Kazimierz Wyka (1910–1975) was a Polish literary historian, literary critic, and professor at the Jagiellonian University in Kraków following World War II. He was a deputy to the Polish parliament (Sejm) from 1952 to 1956 during the darkest years of Stalinism in Poland.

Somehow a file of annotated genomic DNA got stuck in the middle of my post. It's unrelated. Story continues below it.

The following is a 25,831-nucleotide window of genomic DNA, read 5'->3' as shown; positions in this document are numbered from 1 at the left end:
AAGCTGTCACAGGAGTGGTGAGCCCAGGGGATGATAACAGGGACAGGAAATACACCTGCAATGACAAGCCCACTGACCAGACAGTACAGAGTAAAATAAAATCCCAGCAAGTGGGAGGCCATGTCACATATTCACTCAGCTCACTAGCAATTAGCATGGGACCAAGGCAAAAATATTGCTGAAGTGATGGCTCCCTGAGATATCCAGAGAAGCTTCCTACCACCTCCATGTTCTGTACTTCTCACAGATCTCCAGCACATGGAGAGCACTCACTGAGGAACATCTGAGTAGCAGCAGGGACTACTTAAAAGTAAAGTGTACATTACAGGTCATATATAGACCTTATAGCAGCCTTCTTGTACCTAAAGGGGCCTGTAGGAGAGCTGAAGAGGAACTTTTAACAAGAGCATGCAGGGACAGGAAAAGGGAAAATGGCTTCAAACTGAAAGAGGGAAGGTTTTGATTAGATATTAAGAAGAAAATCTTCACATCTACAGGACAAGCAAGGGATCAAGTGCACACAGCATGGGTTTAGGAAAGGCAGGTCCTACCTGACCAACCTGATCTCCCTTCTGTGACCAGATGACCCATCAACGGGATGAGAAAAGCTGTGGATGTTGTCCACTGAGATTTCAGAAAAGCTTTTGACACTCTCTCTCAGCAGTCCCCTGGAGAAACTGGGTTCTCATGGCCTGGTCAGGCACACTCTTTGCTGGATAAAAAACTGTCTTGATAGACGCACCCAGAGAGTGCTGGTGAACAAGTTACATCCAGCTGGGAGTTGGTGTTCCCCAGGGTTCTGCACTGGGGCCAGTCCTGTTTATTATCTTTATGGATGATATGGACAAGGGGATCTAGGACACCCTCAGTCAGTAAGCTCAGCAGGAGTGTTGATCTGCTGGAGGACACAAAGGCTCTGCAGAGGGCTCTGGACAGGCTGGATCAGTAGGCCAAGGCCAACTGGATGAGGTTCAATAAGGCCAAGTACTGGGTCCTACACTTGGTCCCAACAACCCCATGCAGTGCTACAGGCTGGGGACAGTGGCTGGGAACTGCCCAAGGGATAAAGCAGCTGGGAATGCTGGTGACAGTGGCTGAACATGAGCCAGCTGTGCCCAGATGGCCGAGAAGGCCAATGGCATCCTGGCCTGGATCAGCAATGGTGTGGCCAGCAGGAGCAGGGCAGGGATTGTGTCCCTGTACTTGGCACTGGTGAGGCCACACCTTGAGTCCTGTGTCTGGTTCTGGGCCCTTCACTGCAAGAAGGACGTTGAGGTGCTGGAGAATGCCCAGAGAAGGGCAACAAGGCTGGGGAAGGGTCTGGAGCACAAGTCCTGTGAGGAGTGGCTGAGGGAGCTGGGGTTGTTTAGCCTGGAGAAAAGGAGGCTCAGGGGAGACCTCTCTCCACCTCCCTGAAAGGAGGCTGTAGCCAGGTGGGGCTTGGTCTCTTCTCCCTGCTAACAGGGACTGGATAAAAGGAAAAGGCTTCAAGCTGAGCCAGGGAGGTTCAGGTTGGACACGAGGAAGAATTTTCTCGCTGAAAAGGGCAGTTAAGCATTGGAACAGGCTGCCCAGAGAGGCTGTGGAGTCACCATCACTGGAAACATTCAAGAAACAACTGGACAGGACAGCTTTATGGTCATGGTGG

Wyka was a son of a small sawmill owner, born and raised in Krzeszowice. He studied at the Jagiellonian University and during the occupation of Poland by Nazi Germany remained safely with the family in his small town. He became active politically only after the Soviet takeover, and obtained a position of a professor at his Alma mater in 1948. In 1952 Wyka co-founded and run the Polish–Soviet Friendship Society (Towarzystwo Przyjaźni Polsko-Radzieckiej), a ruthlessly opportunistic cover for the direct Soviet propaganda in Poland, which enabled him to also remain Member of Parliament in 1952–56 before the collapse of Stalinism during the Polish October. Notably Wyka signed the so-called "Letter 34" (List 34) against censorship, delivered in March 1964 to Council of Ministers (Poland) and than passed on to The Times. However, the resulting uproar in the communist party circles prompted Wyka to sign a counter letter against it, claiming that the Radio Free Europe spreads false information about the Soviet repressions in Poland, which in its own right was an obscene lie, wrote Norman Davies. Wyka was one of only two men who strategically withdrew their names from the original list to save their own jobs at the last moment.